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I am working with an embedded software in which part of the software(some CONST config values) are reflashable, without modifying the application software. Consider the following code:

const uint32 Reflashable_Variable = 0;

uint32* GetAddr_Reflashable_Variable()
{
   uint32* addr;
   addr = &Reflashable_Variable; //Compiler optimizes this access to the static 
                                 //fixed address of Reflashable_Variable.   
   return addr;
}

The problem is that the address of Reflashable_Variable might vary later in the binary due to the change in size of some other parameters. What is the solution to prevent compiler from already assigning the address, rather to access the actual address of Reflashable_Variable during runtime? The compiler used is windriver Diab for PowerPC.

I have thought about using volatile, is it a good solution? Even if it is, it triggers lot of modifications in other parts of the software, so not the best for me. Is there a different possible approach?

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    \$\begingroup\$ Volatile means that the value of the variable may be changed by an external source such as an interrupt handler. It does not mean that the address of the variable may change. C does not have a standard way of handling this, you will have to invent your own, possibly using a look-up table in a fixed area of flash. \$\endgroup\$ – Steve G Jun 24 '19 at 15:44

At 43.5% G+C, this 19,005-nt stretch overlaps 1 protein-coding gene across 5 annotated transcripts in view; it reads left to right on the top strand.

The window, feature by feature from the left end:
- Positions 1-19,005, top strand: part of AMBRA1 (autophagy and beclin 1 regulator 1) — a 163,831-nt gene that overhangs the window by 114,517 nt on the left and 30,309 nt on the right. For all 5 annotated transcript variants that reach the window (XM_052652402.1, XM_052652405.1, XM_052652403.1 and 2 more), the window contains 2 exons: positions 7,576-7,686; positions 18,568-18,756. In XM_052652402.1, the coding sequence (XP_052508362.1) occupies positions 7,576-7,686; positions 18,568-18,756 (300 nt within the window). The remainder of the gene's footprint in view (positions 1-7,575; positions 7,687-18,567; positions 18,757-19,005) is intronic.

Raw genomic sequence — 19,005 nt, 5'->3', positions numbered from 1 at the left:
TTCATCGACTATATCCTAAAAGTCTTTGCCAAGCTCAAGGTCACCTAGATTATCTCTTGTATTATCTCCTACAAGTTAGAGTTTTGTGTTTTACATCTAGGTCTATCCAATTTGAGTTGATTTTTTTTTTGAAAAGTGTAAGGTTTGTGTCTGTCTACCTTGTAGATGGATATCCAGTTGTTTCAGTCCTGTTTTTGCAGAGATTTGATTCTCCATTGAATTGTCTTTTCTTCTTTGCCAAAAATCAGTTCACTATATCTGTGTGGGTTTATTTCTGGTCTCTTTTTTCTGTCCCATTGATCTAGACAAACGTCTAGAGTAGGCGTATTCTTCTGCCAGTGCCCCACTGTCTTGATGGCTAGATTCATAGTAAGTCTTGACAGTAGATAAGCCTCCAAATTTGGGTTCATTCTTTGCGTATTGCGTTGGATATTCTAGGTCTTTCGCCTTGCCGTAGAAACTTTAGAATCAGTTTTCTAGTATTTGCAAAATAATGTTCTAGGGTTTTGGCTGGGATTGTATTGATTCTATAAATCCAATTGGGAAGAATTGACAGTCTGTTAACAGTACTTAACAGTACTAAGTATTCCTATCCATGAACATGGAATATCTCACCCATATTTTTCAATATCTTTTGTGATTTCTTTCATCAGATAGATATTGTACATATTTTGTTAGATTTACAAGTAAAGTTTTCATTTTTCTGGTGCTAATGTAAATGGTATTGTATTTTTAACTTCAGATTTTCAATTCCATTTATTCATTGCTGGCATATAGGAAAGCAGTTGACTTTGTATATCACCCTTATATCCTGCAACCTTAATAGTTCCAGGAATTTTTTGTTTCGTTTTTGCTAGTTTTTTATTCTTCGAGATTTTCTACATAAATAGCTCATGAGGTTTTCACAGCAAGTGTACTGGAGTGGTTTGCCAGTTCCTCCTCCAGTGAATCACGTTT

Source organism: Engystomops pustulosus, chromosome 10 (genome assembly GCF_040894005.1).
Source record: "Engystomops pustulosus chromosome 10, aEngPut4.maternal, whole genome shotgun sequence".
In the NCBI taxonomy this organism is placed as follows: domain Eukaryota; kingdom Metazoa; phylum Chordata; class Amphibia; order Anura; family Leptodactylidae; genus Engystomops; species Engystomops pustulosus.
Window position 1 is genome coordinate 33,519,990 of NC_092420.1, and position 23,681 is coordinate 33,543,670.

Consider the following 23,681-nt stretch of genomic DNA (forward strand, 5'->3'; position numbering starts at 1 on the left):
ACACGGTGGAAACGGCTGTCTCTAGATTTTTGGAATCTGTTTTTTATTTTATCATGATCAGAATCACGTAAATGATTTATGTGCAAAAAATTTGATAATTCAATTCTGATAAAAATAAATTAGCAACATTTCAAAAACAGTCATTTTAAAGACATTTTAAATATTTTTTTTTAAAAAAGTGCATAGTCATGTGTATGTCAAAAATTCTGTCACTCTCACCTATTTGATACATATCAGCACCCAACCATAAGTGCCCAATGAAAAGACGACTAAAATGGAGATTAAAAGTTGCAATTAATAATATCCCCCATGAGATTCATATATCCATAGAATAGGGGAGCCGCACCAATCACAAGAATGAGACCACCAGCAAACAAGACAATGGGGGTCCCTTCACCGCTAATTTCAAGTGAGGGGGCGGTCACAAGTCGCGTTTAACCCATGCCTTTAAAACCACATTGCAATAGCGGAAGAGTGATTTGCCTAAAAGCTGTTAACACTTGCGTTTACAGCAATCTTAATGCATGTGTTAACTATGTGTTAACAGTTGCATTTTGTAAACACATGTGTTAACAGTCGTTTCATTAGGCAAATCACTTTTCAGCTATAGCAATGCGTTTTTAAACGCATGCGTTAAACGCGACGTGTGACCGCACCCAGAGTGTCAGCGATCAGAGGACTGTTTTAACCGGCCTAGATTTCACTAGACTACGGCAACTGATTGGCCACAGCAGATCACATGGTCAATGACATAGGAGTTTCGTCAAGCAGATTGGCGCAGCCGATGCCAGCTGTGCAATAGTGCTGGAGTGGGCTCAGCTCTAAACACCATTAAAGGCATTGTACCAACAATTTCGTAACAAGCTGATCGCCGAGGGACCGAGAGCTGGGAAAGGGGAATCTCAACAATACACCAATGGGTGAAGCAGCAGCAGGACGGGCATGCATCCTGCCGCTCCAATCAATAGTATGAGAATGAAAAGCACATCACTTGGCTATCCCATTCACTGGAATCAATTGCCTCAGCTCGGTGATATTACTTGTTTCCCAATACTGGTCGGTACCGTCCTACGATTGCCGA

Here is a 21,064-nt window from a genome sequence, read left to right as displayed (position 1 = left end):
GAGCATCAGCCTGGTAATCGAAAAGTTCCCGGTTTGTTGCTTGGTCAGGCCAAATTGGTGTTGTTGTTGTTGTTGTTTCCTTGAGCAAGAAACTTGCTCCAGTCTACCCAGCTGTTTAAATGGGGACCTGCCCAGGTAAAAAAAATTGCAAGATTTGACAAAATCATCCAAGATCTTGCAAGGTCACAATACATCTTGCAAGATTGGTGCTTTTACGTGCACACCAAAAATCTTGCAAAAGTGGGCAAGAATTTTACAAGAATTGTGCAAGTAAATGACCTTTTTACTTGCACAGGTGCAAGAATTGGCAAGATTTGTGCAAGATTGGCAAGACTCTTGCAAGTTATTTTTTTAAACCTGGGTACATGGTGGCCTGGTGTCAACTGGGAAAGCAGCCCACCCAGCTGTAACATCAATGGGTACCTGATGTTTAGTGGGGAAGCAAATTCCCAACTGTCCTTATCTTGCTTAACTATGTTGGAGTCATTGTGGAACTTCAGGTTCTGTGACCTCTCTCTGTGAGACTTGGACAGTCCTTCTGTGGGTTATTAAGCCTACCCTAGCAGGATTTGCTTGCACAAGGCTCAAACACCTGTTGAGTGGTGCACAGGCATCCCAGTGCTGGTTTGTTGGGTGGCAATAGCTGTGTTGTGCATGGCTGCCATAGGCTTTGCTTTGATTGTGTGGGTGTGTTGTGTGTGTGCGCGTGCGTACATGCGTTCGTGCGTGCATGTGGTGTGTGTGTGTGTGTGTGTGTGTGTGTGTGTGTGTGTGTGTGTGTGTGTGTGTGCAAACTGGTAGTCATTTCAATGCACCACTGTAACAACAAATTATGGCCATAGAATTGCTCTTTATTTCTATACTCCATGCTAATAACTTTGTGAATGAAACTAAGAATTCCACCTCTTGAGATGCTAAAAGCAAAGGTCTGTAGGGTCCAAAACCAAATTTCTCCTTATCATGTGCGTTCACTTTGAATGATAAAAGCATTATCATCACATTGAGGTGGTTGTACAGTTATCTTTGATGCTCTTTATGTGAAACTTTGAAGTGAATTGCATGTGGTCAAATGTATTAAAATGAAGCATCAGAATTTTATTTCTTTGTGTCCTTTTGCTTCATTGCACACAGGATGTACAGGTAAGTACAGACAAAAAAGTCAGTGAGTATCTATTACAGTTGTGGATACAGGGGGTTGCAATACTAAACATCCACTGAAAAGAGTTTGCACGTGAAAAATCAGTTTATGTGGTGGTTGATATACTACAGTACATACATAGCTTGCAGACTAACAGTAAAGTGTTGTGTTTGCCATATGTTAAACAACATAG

• \$\begingroup\$ The compiler really isn't "optimizing" access, variables don't exist in the compiled code. You should fix the addresses of these variables (and leave space between them as "reserved") or come up with a different scheme like saving the data in some kind of format that is flexible where the first part holds an address offset table. \$\endgroup\$ – Ron Beyer Jun 24 '19 at 18:04
  • \$\begingroup\$ Some machine code can use relative addressing for both code and data. (The data itself can be addressed as PC-relative in some cases if that matters to you for any reason [downloading driver code that requires driver-local static constants, for example.]) You really should study carefully your machine architecture and your requirements and find the best fitting approach that makes the most of the architecture for your usage. (That's not something I can do for you.) From your description, volatile isn't what you want. \$\endgroup\$ – jonk Jun 24 '19 at 18:12
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    \$\begingroup\$ Compilers can only know addresses at compile time. If the addresses change later on, you can’t rely on the compiler to know about it! \$\endgroup\$ – user69795 Jun 24 '19 at 19:58
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    \$\begingroup\$ What good would it be if it did not optimize this? Instead of accessing a hardcoded address directly, it would be storing a hardcoded address into the variable 'addr' and then accessing the address stored in the variable 'addr' - which would still be hardcoded. \$\endgroup\$ – user253751 Jun 25 '19 at 1:27
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The problem is that the address of Reflashable_Variable might vary later in the binary due to the change in size of some other parameters

No, that's not a problem. The code generated by the compiler will change as well. This isn't optimization but automatic memory layout.